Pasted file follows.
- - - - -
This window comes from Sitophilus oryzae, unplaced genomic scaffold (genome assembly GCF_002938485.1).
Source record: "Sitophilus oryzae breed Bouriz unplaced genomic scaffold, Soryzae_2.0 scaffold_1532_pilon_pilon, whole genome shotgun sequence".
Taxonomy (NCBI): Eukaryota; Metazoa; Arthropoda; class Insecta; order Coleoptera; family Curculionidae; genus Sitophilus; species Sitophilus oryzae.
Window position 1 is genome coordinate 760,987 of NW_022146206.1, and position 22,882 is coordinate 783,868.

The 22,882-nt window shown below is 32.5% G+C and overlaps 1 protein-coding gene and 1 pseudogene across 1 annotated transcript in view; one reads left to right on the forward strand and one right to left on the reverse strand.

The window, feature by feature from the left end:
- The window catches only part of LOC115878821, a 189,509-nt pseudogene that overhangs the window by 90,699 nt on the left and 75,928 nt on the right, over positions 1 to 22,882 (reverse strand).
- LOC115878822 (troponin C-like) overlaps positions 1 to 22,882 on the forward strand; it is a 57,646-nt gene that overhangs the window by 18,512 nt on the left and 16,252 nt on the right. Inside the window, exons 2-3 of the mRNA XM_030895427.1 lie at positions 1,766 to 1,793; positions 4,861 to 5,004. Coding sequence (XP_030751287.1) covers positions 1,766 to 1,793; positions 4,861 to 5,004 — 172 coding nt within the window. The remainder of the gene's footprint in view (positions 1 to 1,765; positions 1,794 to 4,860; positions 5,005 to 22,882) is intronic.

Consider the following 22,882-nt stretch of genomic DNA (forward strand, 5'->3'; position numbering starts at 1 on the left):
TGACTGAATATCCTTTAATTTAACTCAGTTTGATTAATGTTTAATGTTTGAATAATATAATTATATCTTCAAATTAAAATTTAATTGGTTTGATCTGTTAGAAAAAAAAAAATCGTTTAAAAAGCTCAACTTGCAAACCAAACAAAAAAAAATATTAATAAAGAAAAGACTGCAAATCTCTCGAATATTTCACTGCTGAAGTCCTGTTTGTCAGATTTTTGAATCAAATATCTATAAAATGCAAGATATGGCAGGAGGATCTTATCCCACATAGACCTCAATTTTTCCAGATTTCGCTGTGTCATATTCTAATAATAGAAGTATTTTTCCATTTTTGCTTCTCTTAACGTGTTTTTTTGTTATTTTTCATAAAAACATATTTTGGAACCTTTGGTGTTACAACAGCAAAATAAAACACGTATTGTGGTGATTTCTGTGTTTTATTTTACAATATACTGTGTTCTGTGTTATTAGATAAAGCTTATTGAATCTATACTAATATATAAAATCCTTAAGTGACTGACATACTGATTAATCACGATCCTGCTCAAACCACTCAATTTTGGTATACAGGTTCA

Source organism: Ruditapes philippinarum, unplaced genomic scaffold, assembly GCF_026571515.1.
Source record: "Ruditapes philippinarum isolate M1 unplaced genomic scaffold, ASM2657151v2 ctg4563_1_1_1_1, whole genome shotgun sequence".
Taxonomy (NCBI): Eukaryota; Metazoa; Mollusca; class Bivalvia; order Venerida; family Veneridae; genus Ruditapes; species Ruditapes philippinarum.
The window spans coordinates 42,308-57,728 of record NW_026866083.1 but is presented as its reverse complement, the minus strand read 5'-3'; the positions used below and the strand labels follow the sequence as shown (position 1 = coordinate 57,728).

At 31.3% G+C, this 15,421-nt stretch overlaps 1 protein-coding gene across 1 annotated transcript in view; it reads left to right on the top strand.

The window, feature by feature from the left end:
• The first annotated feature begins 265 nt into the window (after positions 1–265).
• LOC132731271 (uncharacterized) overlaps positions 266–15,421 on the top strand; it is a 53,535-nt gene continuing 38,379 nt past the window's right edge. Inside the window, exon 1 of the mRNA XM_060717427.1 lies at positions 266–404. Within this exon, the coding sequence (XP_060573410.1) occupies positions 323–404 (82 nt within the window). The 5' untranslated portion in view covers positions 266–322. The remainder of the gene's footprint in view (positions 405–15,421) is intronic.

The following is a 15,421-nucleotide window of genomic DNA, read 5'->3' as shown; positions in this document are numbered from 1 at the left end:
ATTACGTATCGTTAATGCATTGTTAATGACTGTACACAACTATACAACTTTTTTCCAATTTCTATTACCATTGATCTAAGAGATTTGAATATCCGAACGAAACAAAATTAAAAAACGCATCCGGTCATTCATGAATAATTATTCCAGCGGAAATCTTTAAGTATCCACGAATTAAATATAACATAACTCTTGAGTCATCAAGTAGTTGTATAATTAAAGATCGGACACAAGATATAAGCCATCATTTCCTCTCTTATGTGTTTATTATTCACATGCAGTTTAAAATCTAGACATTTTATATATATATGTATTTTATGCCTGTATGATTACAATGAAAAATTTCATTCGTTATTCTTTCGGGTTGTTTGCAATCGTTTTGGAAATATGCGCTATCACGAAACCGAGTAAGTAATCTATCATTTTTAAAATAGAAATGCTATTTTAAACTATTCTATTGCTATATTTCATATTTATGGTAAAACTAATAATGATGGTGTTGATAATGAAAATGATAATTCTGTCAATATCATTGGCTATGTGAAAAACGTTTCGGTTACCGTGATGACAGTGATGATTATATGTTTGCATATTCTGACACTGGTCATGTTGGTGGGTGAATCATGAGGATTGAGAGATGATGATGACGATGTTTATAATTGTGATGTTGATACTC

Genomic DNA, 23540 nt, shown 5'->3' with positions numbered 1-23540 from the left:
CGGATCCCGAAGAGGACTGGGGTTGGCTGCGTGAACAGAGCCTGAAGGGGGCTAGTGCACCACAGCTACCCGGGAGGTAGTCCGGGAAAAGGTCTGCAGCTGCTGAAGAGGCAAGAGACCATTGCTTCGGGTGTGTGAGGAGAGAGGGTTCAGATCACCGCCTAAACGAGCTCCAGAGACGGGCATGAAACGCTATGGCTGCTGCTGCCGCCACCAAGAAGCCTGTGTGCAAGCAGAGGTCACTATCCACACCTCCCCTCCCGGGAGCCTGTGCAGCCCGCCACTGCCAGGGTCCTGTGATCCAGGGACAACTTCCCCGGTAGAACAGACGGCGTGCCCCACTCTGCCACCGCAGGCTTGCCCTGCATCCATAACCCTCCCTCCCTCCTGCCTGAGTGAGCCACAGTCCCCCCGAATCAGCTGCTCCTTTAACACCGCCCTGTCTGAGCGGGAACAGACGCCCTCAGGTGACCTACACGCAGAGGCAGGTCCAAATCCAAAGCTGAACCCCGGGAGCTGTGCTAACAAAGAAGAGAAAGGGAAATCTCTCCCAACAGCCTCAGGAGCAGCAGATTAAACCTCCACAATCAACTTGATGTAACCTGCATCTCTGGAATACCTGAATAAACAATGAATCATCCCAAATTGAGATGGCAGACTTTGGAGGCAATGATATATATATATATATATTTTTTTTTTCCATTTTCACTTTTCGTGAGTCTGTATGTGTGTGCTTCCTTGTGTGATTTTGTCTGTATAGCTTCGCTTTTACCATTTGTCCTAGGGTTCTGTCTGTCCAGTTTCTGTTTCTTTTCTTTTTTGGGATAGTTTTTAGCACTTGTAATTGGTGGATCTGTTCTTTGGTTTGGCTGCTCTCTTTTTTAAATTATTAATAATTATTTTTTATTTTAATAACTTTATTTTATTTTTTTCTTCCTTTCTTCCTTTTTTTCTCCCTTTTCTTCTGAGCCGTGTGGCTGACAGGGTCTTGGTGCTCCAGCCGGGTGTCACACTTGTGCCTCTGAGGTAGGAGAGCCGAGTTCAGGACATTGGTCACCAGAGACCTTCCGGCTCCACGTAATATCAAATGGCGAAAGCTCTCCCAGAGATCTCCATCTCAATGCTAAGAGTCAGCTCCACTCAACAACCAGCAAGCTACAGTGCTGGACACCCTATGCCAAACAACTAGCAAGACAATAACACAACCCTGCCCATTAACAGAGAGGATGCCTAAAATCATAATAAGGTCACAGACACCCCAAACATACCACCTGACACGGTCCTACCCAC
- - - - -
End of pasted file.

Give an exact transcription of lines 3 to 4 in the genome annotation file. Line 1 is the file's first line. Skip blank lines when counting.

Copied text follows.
Taxonomy (NCBI): Eukaryota; Metazoa; Arthropoda; class Insecta; order Coleoptera; family Curculionidae; genus Sitophilus; species Sitophilus oryzae.
Window position 1 is genome coordinate 760,987 of NW_022146206.1, and position 22,882 is coordinate 783,868.